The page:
Zip Lining through Fear

Does your child seek out adventure or shy away from it?

My oldest loves thrill rides, and is more often than not, open to trying something new. Even if it might be a little bit scary. My youngest is opposed to thrill rides, and generally opposed to trying anything that involves taking a visible risk. I understand. I was scared of the same things when I was young, but through the encouragement of my parents (largely my father who reminded me, time and again, that I could do this, and that everything would be okay) I learned to not only overcome my fears but be willing to take risks.

We decided to go to a zip line operator to do something fun as a family over the holiday weekend. We knew going in we’d all be a little nervous once we got to the top of the zip line, but thought the fun of doing it together was worth it.

I went first, my youngest son after me followed by my husband and his older brother. When my youngest got to the first platform he was scared. I thought well goodness we’re not even half way up. He looked at me and said, “A bee is stinging me.” The platform wound around the tree making it awkward for me to get to him quickly to try to help. I managed to get to him, saw there was a bee on his shirt and tried to shake it off. I thought I had when my son cried, “Mom, it’s stinging me. Make it stop.” I thought the bee was gone, but when I pulled my son’s shirt away from him the bee flew out. I thought oh no, do we go on? Do we stop? We were only on the first platform. After everyone had calmed down I looked at my son. “The bee is gone now. Are you okay? Are you ready to move on?” I don’t know what possessed me to say that, maybe it was the fact that my son is getting older and things like this can happen. I didn’t want the bee to be the end of our experience. He nodded and we kept moving forward. We got to the next platform and while crossing on the bridge (which honestly was pretty scary as there were big openings where you could see the ground directly below your feet) his harness came down around his legs. This can’t be happening I thought. Maybe someone was trying to tell us not to zip line? Thankfully a staff member saw what happened and quickly got to him and got his harness back on and tightened properly. We finally reached the zip line. He was behind me as I got ready to go. “I’m scared,” he said. “I am too,” I said, “I can only get through my fear if I go.” I stepped off the platform and off I went. Almost instantly my fear was gone and I was enjoying zipping down the line. “It’s great!” I told my son as I was soaring through the air, “You’re going to love it.” It took him a while to get his courage up to go after me. My husband was on one end encouraging him and I was on the other. After a few minutes, he stepped off the platform and came hurdling towards me. I could see that he too had moved from fear to that’s what I was so worried about?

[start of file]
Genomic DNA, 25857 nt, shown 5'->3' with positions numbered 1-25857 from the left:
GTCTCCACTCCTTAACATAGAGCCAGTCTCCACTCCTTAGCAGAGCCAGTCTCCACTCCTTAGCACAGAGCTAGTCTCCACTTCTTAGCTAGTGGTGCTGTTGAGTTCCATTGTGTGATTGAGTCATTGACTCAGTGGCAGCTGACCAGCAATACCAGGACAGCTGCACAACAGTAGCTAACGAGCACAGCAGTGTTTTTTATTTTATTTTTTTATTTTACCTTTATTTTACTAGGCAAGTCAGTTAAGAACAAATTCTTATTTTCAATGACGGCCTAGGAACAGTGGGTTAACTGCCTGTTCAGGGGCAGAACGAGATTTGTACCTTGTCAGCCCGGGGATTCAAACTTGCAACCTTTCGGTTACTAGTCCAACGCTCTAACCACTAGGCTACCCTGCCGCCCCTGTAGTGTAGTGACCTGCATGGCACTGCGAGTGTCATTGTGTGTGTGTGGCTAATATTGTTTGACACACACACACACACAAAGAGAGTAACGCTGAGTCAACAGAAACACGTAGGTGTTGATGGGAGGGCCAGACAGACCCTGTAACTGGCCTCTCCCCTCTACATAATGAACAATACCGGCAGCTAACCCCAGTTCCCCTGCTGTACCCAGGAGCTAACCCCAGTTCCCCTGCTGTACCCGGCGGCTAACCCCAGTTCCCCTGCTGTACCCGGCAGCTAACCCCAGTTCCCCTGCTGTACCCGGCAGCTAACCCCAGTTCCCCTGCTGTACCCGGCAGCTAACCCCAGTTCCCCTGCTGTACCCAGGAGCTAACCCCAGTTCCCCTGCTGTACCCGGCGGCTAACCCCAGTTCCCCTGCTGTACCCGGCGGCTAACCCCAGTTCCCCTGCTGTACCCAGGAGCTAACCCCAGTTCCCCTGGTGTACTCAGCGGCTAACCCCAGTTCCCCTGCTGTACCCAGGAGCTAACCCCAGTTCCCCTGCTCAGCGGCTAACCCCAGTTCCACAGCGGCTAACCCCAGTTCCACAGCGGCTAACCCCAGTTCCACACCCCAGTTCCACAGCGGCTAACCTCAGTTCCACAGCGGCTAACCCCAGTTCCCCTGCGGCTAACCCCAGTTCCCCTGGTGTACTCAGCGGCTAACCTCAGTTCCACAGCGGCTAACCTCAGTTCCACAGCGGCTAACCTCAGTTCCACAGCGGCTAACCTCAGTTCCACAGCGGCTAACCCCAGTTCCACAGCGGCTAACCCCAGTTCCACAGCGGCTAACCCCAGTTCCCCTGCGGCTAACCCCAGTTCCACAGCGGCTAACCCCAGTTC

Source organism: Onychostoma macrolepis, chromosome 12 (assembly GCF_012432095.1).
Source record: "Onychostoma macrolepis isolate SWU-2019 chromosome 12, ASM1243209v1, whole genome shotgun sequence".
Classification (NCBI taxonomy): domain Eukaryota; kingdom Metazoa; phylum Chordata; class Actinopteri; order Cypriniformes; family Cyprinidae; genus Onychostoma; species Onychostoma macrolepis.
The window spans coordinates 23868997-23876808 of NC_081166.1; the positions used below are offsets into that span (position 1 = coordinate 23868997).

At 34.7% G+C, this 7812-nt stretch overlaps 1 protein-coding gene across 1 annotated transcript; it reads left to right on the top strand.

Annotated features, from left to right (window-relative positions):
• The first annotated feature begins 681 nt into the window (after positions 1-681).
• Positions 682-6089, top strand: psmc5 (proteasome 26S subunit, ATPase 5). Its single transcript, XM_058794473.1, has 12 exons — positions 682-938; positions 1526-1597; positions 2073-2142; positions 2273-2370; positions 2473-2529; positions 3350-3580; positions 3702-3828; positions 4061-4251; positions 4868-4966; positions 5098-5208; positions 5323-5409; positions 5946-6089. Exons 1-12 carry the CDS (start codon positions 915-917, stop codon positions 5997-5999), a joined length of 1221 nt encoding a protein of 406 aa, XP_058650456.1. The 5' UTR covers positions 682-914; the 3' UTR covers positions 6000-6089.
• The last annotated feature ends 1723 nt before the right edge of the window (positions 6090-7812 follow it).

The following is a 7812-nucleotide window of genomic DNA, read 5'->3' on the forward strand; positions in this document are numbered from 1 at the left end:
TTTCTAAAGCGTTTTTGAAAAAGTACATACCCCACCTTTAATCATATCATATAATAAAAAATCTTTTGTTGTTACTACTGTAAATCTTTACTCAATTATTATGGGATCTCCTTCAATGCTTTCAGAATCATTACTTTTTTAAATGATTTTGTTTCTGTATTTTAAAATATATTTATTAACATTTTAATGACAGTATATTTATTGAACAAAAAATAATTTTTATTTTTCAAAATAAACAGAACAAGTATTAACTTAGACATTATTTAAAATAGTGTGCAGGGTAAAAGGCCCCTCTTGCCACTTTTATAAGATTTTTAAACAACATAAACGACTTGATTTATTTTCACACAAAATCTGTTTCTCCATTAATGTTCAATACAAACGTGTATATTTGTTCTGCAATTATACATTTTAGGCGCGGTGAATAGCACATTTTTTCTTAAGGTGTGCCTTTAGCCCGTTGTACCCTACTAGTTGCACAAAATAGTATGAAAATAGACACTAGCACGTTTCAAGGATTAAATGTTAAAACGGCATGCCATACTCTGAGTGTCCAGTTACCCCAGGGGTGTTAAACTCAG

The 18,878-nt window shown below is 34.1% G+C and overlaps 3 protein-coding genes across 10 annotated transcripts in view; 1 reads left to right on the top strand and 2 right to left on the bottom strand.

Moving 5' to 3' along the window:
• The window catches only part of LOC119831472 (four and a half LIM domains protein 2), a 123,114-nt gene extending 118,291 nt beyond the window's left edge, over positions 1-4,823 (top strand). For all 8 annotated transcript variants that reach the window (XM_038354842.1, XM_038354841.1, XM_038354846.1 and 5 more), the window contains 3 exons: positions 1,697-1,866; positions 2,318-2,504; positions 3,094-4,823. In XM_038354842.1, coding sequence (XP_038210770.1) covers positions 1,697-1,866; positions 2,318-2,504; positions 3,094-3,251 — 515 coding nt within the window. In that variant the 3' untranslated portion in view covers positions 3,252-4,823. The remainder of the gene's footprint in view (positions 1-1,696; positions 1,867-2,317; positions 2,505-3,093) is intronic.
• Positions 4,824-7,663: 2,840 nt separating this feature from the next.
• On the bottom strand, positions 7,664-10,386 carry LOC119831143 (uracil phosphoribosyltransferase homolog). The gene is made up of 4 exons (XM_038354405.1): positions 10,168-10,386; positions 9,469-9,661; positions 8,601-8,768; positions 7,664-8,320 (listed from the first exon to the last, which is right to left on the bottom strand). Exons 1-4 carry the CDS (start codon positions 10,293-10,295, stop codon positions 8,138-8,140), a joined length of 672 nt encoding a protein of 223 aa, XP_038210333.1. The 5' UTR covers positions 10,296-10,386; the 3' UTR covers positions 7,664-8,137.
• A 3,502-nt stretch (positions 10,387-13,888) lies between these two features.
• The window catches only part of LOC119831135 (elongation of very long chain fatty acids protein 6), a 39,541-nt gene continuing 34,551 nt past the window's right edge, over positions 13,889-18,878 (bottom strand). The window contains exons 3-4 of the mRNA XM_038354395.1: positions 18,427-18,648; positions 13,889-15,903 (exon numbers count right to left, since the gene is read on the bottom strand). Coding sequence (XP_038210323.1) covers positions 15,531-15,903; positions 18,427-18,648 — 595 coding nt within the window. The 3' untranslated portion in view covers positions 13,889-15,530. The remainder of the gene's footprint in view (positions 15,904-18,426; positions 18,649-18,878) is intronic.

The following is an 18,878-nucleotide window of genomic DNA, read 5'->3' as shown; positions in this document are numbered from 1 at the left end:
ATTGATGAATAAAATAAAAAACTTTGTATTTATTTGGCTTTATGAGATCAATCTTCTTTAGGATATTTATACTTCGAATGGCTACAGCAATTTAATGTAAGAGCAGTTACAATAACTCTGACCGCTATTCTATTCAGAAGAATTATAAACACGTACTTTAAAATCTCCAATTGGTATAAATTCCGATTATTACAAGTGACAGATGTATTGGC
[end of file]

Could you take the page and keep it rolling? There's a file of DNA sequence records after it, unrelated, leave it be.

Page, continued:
When he was off the zip line he was so proud of himself, and so was I. He had many opportunities to turn back, say “I’m done”, but he didn’t. He showed himself he’s tougher and more capable than even he could have believed.

How does your child work through fear? How do help show them what they are capable of?

Just Ask

Have you ever needed to ask for help and been reluctant to do so? I found myself in that situation this past week. With a busy schedule, and demands piling up, my anxiety seemed to increase with each passing day. How would I get everything done in the upcoming weeks that I need to do? I thought. I ran various scenarios through my mind over and over again and came to the same conclusion. If I was going to do things on my own, I needed to accept that exhaustion and resentment for having to do it all myself would follow.

Someone suggested I ask others to help me out. Of course that sounds logical and rational, I thought, but as a woman I believe I was raised as many others were—not to ask for help. I was taught along the way that women, especially moms, are supposed to bear the “burden” (in whatever form the hardship takes), and asking for help somehow implies weakness or being inept. Or worse, forces us to reveal our imperfection!  Of course that sounds ridiculous. And have you noticed how men seem to have a much easier time asking for help when they need it?

Asking for help is a way for us to connect and care for one another, and is anything but a sign of weakness. It takes courage to ask. Someone could say “no” or they “wish they could but they can’t” and that’s okay. The fact that you were willing to put yourself out there and ask speaks volumes about you recognizing that you are worth it. We miss out on allowing others to show they care about us when we don’t ask. We miss out on an opportunity to grow when we don’t allow ourselves to receive.

A dear friend of mine has been going through some medical difficulties needing to go to doctor’s appointments and have meals brought to her. She didn’t ask for help, but her husband did. I gratefully accepted. It gives me great joy to bring a meal to share and spend time with my special friend.  It makes me feel like I’m doing something meaningful, worthwhile and I thank my friend for that.

It looks like I’ll have the opportunity to reciprocate with my growing pile of ‘to-dos’. I’m going to muster up the courage to ask some friends for help and I suspect those that are able to assist will be happy to do so.

Interesting how something so simple like asking for help can seem so hard.

Are you comfortable asking for help?